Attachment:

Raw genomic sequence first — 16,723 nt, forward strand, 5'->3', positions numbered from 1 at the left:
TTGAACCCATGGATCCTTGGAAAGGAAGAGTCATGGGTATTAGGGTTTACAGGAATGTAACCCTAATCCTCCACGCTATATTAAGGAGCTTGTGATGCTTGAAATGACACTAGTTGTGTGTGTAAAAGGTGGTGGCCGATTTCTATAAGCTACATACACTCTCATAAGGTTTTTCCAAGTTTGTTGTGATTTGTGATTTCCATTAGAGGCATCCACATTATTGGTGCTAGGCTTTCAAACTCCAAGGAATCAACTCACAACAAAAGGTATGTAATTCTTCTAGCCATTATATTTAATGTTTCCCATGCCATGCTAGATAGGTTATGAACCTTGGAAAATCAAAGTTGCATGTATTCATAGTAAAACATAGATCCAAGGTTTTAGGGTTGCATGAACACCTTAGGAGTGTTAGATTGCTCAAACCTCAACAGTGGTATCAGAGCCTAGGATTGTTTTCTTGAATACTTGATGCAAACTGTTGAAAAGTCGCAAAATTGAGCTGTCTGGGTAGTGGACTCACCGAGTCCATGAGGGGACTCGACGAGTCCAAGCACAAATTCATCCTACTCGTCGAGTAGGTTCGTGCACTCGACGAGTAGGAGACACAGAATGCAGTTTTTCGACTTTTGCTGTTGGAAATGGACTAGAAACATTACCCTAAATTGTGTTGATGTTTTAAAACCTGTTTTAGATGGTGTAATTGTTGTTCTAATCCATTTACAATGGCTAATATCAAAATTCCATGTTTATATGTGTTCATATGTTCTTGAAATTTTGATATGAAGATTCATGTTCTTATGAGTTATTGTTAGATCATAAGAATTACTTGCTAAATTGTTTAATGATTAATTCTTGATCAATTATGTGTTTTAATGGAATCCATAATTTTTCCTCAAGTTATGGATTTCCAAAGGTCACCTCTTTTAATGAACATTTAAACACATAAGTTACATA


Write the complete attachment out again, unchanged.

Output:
Raw genomic sequence first — 16,723 nt, forward strand, 5'->3', positions numbered from 1 at the left:
TTGAACCCATGGATCCTTGGAAAGGAAGAGTCATGGGTATTAGGGTTTACAGGAATGTAACCCTAATCCTCCACGCTATATTAAGGAGCTTGTGATGCTTGAAATGACACTAGTTGTGTGTGTAAAAGGTGGTGGCCGATTTCTATAAGCTACATACACTCTCATAAGGTTTTTCCAAGTTTGTTGTGATTTGTGATTTCCATTAGAGGCATCCACATTATTGGTGCTAGGCTTTCAAACTCCAAGGAATCAACTCACAACAAAAGGTATGTAATTCTTCTAGCCATTATATTTAATGTTTCCCATGCCATGCTAGATAGGTTATGAACCTTGGAAAATCAAAGTTGCATGTATTCATAGTAAAACATAGATCCAAGGTTTTAGGGTTGCATGAACACCTTAGGAGTGTTAGATTGCTCAAACCTCAACAGTGGTATCAGAGCCTAGGATTGTTTTCTTGAATACTTGATGCAAACTGTTGAAAAGTCGCAAAATTGAGCTGTCTGGGTAGTGGACTCACCGAGTCCATGAGGGGACTCGACGAGTCCAAGCACAAATTCATCCTACTCGTCGAGTAGGTTCGTGCACTCGACGAGTAGGAGACACAGAATGCAGTTTTTCGACTTTTGCTGTTGGAAATGGACTAGAAACATTACCCTAAATTGTGTTGATGTTTTAAAACCTGTTTTAGATGGTGTAATTGTTGTTCTAATCCATTTACAATGGCTAATATCAAAATTCCATGTTTATATGTGTTCATATGTTCTTGAAATTTTGATATGAAGATTCATGTTCTTATGAGTTATTGTTAGATCATAAGAATTACTTGCTAAATTGTTTAATGATTAATTCTTGATCAATTATGTGTTTTAATGGAATCCATAATTTTTCCTCAAGTTATGGATTTCCAAAGGTCACCTCTTTTAATGAACATTTAAACACATAAGTTACATA